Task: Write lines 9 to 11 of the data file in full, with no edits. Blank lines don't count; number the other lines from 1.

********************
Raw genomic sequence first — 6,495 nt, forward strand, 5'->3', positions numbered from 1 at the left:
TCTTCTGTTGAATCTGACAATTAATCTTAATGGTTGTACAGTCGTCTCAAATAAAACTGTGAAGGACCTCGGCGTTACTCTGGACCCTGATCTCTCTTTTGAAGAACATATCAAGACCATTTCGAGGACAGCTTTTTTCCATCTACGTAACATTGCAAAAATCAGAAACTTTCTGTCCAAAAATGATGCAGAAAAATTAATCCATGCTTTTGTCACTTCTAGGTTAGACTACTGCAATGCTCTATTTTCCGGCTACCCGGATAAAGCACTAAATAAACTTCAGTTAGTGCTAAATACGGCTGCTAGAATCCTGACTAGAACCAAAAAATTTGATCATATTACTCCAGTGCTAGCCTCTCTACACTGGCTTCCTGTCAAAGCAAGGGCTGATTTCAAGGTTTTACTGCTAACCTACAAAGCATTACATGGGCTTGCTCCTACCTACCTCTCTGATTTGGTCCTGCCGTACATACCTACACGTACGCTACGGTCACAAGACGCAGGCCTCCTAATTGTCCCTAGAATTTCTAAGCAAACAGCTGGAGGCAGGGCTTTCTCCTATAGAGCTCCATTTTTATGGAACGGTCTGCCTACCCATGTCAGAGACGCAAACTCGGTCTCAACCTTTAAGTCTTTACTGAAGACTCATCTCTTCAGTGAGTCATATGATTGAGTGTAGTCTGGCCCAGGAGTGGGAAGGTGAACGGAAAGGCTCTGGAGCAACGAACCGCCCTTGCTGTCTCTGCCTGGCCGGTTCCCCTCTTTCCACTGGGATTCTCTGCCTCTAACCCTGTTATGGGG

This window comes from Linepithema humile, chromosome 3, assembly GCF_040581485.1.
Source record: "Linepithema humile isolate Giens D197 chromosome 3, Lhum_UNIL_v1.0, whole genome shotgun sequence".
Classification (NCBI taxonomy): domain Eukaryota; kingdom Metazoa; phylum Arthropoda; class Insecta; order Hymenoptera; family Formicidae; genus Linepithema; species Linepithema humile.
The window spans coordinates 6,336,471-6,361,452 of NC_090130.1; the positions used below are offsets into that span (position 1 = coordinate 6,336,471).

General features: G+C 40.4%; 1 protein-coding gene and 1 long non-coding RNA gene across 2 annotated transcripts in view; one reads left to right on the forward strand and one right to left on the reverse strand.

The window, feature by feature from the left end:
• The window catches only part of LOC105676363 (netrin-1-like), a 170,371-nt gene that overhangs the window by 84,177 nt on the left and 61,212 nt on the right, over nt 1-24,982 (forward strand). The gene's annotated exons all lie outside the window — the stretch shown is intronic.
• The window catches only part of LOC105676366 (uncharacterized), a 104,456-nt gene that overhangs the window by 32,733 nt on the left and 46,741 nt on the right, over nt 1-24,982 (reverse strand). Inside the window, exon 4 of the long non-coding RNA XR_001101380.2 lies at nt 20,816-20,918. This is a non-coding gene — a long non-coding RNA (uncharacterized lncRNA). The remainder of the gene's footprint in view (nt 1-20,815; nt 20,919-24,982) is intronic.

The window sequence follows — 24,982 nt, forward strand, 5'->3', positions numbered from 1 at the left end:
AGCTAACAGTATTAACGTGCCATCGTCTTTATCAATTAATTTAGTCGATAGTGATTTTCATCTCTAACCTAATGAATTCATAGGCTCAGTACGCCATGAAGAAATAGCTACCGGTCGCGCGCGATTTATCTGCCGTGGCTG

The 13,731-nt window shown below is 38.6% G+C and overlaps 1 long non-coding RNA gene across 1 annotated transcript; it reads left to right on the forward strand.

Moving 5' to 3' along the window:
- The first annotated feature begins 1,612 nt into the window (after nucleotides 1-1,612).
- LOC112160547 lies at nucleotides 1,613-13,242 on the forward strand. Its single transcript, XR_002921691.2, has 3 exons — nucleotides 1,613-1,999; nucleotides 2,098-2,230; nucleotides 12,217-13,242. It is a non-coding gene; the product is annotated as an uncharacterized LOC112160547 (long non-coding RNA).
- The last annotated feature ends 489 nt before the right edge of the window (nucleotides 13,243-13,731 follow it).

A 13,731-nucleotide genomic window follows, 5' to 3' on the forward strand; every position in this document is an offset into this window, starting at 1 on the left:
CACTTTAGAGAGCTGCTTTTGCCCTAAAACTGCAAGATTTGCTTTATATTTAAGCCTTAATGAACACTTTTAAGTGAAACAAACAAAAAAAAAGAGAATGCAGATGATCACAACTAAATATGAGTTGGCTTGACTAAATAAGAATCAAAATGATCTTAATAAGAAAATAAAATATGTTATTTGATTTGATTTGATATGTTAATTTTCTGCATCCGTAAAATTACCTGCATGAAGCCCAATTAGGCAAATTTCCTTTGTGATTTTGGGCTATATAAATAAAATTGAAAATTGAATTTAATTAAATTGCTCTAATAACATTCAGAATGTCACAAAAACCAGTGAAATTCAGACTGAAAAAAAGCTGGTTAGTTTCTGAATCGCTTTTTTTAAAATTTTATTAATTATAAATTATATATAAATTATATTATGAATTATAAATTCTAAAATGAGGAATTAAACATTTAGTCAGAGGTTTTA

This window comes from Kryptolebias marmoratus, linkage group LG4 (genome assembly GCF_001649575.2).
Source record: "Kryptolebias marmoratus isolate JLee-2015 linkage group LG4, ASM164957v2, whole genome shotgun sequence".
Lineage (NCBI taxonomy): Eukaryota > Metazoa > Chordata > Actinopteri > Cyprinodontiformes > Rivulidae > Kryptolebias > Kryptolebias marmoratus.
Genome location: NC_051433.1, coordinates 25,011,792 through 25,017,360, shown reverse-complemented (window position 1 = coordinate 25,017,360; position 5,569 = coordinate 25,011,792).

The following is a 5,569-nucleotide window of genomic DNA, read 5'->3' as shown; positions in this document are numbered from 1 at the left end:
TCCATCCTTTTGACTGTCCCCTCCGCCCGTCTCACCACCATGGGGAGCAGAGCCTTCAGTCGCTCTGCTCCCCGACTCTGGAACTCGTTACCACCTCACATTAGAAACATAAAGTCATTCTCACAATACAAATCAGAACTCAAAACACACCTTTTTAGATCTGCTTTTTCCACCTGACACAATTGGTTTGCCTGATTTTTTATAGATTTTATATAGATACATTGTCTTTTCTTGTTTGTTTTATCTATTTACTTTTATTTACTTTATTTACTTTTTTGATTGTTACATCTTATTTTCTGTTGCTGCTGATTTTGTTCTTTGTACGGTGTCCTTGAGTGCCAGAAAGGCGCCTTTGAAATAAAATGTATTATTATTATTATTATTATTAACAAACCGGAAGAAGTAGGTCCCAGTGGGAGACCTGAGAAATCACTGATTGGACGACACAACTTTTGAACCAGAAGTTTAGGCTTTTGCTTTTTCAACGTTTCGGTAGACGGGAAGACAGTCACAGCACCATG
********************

• The window catches only part of LOC105676363 (netrin-1-like), a 170,371-nt gene that overhangs the window by 84,177 nt on the left and 61,212 nt on the right, over nt 1-24,982 (forward strand). The gene's annotated exons all lie outside the window — the stretch shown is intronic.
• The window catches only part of LOC105676366 (uncharacterized), a 104,456-nt gene that overhangs the window by 32,733 nt on the left and 46,741 nt on the right, over nt 1-24,982 (reverse strand). Inside the window, exon 4 of the long non-coding RNA XR_001101380.2 lies at nt 20,816-20,918. This is a non-coding gene — a long non-coding RNA (uncharacterized lncRNA). The remainder of the gene's footprint in view (nt 1-20,815; nt 20,919-24,982) is intronic.

The window sequence follows — 24,982 nt, forward strand, 5'->3', positions numbered from 1 at the left end: